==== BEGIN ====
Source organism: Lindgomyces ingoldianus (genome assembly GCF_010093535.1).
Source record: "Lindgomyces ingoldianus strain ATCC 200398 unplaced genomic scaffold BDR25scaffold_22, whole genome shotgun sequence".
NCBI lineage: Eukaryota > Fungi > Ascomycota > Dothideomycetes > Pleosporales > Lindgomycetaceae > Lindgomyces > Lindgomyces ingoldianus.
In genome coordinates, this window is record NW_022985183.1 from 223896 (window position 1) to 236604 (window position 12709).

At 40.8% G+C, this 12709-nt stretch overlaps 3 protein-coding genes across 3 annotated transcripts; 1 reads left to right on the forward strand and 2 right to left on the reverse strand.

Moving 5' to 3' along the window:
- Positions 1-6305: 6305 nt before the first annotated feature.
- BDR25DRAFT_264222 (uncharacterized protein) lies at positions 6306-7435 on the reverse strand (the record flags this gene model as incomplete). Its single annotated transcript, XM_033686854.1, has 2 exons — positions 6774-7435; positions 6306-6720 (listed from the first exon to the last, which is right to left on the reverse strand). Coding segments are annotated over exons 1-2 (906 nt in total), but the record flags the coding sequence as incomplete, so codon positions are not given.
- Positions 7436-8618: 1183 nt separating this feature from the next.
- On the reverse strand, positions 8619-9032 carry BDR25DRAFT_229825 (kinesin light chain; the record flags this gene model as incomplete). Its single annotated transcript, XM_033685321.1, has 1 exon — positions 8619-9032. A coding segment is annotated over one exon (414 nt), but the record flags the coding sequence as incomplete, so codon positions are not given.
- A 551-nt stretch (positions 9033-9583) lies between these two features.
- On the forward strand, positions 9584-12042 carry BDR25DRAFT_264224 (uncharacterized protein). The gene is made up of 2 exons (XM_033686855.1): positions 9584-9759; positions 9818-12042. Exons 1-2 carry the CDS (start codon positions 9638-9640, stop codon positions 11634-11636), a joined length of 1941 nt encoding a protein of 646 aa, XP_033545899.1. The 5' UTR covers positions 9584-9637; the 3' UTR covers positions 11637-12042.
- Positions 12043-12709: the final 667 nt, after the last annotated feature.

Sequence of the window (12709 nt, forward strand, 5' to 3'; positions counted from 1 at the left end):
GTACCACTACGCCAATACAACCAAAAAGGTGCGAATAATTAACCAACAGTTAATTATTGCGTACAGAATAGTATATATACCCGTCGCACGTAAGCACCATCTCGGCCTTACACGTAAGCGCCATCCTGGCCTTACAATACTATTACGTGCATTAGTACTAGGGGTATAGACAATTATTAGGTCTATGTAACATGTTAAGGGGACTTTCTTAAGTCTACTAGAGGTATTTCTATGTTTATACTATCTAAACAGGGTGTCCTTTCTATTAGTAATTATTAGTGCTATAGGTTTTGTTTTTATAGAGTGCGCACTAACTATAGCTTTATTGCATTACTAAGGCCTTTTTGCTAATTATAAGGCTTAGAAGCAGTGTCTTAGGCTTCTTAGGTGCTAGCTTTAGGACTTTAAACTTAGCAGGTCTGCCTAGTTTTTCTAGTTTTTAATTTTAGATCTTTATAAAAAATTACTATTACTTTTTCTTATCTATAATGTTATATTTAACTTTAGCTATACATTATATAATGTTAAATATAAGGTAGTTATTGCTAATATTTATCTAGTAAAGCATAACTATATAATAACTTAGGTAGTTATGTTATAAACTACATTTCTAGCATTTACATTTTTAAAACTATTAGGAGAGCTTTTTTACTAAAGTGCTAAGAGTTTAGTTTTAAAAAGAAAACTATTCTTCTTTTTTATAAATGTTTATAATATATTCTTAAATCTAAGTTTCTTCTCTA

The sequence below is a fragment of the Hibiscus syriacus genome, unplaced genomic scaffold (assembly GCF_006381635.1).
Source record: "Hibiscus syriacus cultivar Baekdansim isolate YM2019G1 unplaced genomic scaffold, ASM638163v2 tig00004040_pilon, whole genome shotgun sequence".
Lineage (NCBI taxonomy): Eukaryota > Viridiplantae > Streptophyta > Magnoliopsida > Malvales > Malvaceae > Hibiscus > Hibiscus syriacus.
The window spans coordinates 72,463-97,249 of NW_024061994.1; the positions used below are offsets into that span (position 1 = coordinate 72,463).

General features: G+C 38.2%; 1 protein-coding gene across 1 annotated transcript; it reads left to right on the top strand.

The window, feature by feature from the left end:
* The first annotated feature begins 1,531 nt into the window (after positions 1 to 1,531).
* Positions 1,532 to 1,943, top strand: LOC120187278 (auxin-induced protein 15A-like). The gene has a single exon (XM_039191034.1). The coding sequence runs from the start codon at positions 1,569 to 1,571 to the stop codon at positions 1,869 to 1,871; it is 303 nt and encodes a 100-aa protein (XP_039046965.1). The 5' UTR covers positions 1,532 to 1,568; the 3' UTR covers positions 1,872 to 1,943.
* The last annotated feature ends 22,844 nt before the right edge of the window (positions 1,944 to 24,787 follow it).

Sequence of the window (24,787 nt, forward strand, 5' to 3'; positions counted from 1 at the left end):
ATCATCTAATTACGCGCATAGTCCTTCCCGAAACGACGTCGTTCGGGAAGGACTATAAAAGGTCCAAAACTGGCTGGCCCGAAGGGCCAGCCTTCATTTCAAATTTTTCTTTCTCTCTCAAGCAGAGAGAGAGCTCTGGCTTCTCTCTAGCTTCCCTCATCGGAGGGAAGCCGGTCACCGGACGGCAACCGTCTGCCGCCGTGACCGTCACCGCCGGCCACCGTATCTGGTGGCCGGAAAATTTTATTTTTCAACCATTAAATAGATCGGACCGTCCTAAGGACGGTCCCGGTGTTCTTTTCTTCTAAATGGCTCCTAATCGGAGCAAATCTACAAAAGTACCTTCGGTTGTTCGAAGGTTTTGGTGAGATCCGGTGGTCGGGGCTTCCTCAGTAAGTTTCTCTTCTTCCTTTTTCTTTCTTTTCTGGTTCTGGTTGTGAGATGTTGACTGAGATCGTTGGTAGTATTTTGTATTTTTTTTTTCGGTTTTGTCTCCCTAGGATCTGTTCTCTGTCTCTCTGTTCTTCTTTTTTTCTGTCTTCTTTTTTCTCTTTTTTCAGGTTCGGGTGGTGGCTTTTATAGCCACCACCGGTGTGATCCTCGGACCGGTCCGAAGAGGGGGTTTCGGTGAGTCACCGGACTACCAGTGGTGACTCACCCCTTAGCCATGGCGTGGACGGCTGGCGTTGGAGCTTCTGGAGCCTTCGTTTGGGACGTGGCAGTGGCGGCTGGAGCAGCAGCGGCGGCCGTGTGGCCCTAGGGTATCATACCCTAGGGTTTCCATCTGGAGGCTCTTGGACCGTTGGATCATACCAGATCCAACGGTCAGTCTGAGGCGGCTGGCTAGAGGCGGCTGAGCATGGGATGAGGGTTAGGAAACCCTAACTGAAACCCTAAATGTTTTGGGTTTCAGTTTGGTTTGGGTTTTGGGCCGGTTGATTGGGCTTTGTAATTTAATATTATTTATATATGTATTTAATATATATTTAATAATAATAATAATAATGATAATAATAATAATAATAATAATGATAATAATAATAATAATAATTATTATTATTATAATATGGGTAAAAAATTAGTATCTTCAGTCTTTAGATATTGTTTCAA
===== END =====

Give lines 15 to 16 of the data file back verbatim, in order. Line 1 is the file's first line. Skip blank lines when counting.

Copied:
GTACCACTACGCCAATACAACCAAAAAGGTGCGAATAATTAACCAACAGTTAATTATTGCGTACAGAATAGTATATATACCCGTCGCACGTAAGCACCATCTCGGCCTTACACGTAAGCGCCATCCTGGCCTTACAATACTATTACGTGCATTAGTACTAGGGGTATAGACAATTATTAGGTCTATGTAACATGTTAAGGGGACTTTCTTAAGTCTACTAGAGGTATTTCTATGTTTATACTATCTAAACAGGGTGTCCTTTCTATTAGTAATTATTAGTGCTATAGGTTTTGTTTTTATAGAGTGCGCACTAACTATAGCTTTATTGCATTACTAAGGCCTTTTTGCTAATTATAAGGCTTAGAAGCAGTGTCTTAGGCTTCTTAGGTGCTAGCTTTAGGACTTTAAACTTAGCAGGTCTGCCTAGTTTTTCTAGTTTTTAATTTTAGATCTTTATAAAAAATTACTATTACTTTTTCTTATCTATAATGTTATATTTAACTTTAGCTATACATTATATAATGTTAAATATAAGGTAGTTATTGCTAATATTTATCTAGTAAAGCATAACTATATAATAACTTAGGTAGTTATGTTATAAACTACATTTCTAGCATTTACATTTTTAAAACTATTAGGAGAGCTTTTTTACTAAAGTGCTAAGAGTTTAGTTTTAAAAAGAAAACTATTCTTCTTTTTTATAAATGTTTATAATATATTCTTAAATCTAAGTTTCTTCTCTA

The sequence below is a fragment of the Hibiscus syriacus genome, unplaced genomic scaffold (assembly GCF_006381635.1).